The Legacy of Elizabeth Pringle by Kirsty Wark
Published by Two Roads Books
9th October 2014
Elizabeth Pringle lived all her long life on the Scottish island of Arran. But did anyone really know her? In her will she leaves her beloved house, Holmlea, to a stranger - a young mother she'd seen pushing a pram down the road over thirty years ago.
It now falls to Martha, once the baby in that pram, to answer the question: why?
A captivating story of the richness behind so-called ordinary lives and the secrets and threads that hold women together.
Martha is living her life in London without any worries, apart from the health of her mother who is suffering from dementia. One day she receives a letter from a solicitor advising her that an unknown woman, Elizabeth Pringle, has left her a house on the Isle of Arran in Scotland. It turns out that while on holiday on Arran, over thirty years ago, Martha's mother Anna, had written to Elizabeth asking that if ever she decided to move from her house, that she would consider selling it to her. Elizabeth Pringle never did move, but now that she is dying, she has decided to leave the house to the young woman that she once saw pushing her baby in a pram past her front door.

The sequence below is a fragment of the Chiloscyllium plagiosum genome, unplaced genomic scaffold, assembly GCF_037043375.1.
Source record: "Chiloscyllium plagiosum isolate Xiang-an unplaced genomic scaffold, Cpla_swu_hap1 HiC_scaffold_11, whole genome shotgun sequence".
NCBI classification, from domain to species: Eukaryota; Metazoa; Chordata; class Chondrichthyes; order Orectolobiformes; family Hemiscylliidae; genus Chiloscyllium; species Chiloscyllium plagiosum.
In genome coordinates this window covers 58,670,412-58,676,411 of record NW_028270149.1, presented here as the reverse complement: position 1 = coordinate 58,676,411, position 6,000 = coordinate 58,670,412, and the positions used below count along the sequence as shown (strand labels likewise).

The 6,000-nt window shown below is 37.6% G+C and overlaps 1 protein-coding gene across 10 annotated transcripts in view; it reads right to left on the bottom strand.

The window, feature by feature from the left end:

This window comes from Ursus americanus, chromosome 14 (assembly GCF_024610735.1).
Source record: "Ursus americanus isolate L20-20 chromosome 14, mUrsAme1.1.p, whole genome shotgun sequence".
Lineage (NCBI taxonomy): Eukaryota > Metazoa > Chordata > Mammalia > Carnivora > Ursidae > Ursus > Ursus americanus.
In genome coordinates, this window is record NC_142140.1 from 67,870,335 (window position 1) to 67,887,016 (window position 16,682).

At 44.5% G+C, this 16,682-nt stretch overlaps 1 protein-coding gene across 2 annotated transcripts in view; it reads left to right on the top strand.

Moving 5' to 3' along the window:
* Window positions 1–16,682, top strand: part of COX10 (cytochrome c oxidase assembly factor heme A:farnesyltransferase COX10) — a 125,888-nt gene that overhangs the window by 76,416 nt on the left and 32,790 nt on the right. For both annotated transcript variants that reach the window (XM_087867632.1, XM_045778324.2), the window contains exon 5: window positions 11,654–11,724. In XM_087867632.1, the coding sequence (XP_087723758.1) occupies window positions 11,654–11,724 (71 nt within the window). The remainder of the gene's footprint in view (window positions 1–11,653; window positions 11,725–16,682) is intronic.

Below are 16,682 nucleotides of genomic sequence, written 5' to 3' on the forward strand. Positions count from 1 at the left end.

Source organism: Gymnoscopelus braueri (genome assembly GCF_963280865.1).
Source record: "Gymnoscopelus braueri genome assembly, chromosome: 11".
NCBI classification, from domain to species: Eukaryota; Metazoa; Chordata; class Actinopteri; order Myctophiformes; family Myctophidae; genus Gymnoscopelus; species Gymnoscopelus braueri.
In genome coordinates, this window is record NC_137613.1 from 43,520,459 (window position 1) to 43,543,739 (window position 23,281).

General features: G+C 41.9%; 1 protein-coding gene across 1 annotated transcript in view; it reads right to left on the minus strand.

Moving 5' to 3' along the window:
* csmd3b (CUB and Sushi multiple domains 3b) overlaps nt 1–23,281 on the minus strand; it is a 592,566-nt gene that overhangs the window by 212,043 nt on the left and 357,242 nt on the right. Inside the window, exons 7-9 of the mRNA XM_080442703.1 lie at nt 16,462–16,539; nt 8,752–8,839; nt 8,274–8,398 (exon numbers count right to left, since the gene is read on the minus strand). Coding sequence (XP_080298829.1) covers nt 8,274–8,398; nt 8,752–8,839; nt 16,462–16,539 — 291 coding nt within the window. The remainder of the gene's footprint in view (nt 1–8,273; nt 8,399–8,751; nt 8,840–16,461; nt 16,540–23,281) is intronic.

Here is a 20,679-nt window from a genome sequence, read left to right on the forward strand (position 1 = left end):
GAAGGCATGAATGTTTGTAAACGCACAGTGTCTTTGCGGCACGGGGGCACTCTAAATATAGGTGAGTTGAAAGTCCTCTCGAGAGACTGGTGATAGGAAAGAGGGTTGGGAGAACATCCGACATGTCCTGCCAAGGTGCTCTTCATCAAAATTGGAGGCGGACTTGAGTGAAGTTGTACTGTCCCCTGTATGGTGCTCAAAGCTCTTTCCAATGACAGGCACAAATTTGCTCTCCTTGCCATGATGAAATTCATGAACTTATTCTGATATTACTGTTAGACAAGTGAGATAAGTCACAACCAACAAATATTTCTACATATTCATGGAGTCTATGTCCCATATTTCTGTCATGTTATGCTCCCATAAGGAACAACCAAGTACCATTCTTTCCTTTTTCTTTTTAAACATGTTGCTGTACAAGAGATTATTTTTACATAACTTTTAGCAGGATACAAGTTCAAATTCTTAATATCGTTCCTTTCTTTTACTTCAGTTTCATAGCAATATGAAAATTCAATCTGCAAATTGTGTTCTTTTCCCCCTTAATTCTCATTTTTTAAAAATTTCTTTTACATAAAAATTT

Martha accepts the bequest and moves over to the island to renovate the property before introducing Anna to the island. There she meets the residents of Arran, Catriona who runs the (empty) b&b, her brother Niall, and Buddhist monk Saul, all who knew Elizabeth. From these two men, Martha tries to learn more about the woman whose home she now calls her own.
The book is told in two distinct chapters, that of Martha, but also that of Elizabeth, as we learn of her life, her loves and her loss on Arran, and most importantly, why it was that she never left her home to venture to pastures new, even when she had the opportunity, as is revealed in a dramatic climax at the end of the book.
I thoroughly enjoyed this read. My ancestors used to live on Skye so I love to read about the Hebrides and the islands surrounding them. As with many books at the moment, the place itself is a central character to the plot, and Kirsty Wark certainly brings the island to life, both in Elizabeth's time and the present day. The characters are a good mix, especially rogue monk Saul, and this is a love story as well as an historical journey into one person's life.